• Darker and Edgier: The second book is this compared to its predecessor. The first book did a good job jumping from highs and lows of both humans and dog through Bailey's many lives, with Bailey primarily serving as a positive influence in the lives of his humans. The second book focuses on the life of one human, CJ, whose abusive mother, and own bad decisions at times, seem to lead mostly to downs for CJ and Bailey, with fewer of the positive moments to compensate. Furthermore in a number of Bailey's lives he is unable to do much to help CJ, and his presence causes more conflict between CJ and her mother, meaning fewer heroic moments for Bailey than the first book had.
  • Desperately Looking for a Purpose in Life: A big part of the plot.
  • Department of Dog Disservices: In his first life 'the yard' where the dog is being kept is shut down because it is keeping too many dogs in an enclosed space. However, other then their mistakenly accepting a dog trained for dog fighting which bullies the rest of the dogs there was no other sign that the dogs are suffering or unhappy in the yard, while the titular dog is put to sleep shortly after leaving the yard. One can wonder if shutting down the Yard was a good option for the dogs. At the very least they could have let them keep the titular dog!.
  • Died in Your Arms Tonight: The man and canine version of this happens midway through the book, and is then mirrored at the end. Bailey is put down at the end of his long life while being watched over by a crying Ethan. At the end of the book, Bailey, now a dog named Buddy, has managed to reunite with an elderly Ethan and live for many years with him, until Ethan one day suffers a stroke and passes away while Bailey rests his head in his lap.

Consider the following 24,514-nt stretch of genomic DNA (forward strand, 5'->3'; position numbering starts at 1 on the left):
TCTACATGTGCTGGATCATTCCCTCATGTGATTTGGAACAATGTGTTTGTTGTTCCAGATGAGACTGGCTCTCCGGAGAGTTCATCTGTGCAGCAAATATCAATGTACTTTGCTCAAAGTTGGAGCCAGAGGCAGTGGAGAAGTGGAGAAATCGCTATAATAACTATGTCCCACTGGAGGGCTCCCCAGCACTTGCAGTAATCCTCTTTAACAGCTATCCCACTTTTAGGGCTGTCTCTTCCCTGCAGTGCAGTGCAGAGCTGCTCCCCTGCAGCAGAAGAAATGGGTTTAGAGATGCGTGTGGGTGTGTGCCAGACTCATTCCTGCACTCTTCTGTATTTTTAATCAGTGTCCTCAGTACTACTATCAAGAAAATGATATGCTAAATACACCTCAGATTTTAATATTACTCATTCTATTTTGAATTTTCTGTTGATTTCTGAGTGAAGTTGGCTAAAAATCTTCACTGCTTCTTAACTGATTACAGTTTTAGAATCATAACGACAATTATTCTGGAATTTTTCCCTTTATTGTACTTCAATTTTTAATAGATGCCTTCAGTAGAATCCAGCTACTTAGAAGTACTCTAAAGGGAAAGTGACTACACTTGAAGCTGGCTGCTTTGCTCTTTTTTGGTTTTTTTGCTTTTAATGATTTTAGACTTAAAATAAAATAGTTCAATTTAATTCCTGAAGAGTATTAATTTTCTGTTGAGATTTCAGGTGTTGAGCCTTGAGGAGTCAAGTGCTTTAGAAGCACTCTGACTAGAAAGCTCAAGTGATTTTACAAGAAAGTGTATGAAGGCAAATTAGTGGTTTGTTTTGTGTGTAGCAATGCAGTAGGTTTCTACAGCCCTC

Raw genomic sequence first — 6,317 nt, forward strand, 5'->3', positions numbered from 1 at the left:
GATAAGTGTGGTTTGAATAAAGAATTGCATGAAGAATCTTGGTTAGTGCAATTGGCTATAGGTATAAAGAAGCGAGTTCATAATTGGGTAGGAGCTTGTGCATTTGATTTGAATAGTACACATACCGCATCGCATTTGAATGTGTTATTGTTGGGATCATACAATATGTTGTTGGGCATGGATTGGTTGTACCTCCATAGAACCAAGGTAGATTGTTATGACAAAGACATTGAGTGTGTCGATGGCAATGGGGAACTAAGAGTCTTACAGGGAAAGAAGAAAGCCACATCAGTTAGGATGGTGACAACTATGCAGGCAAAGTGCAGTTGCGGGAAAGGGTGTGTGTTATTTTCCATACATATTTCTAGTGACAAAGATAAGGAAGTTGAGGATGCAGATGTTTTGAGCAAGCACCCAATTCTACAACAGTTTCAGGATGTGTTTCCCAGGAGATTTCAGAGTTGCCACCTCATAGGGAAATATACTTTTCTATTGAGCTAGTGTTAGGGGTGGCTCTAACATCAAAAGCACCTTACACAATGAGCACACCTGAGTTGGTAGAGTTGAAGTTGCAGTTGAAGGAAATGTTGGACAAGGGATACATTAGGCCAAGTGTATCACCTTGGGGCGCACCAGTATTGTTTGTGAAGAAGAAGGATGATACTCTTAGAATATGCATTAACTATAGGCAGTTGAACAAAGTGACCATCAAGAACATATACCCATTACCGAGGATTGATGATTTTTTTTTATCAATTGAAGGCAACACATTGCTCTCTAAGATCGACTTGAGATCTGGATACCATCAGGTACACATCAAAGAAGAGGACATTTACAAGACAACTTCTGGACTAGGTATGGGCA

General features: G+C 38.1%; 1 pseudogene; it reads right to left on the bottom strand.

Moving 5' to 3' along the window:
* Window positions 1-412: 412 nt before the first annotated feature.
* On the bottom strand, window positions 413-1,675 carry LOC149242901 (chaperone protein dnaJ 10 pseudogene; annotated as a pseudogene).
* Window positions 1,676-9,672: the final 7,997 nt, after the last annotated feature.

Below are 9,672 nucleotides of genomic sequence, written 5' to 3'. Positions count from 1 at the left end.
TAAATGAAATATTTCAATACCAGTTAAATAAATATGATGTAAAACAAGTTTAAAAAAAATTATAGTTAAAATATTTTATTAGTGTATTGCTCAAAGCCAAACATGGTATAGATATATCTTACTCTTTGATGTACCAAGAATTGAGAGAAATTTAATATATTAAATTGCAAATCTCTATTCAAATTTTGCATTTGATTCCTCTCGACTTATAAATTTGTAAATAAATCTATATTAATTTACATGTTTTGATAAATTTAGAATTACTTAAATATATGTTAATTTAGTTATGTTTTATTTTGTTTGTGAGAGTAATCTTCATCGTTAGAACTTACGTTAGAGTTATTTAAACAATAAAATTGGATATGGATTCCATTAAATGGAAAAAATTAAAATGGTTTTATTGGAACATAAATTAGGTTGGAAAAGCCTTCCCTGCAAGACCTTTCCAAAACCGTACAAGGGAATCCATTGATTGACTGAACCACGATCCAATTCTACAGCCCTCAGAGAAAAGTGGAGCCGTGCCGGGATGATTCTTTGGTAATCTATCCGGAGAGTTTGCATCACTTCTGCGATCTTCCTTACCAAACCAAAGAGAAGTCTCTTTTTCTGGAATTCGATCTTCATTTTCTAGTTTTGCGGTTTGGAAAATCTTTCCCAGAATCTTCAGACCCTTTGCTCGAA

• Driven to Suicide: CJ attempts this, but fortunately fails.
  • The Empath: As a dog Bailey has a highly evolved (literally in this case) ability to sense the emotions of humans around him; a trait it's believed dogs evolved when domesticated to allow them to work better with humans. While he doesn't understand context of situations around him, he can read body language of humans so well that he always knows exactly the emotions they are feeling, and often discusses what emotions he senses radiating from a person. It's implied all dogs have this trait.
  • Establishing Character Moment: The first time we see Gloria, she's sleeping on a lawn chair while her daughter is wandering off the edge of the dock of the pond, and then blames the dog for pushing the baby in, when really he dove underwater and pulled her out. This sets the tone for what we can expect from her for the rest of the book.
  • Evil-Detecting Dog: Bailey can tell early on that something's a bit off with Todd, thanks to his empathic ability.
  • Gender Bender: Bailey is reborn into his third life as a female dog that gets named Ellie. His fifth life is also as a female, a poodle mix named Molly.
  • Heroic B.S.O.D.: Bailey, when he's reborn as Buddy. He was so certain that saving people was his purpose, so after he died as Ellie and was reborn again, he did little more than mope around for months.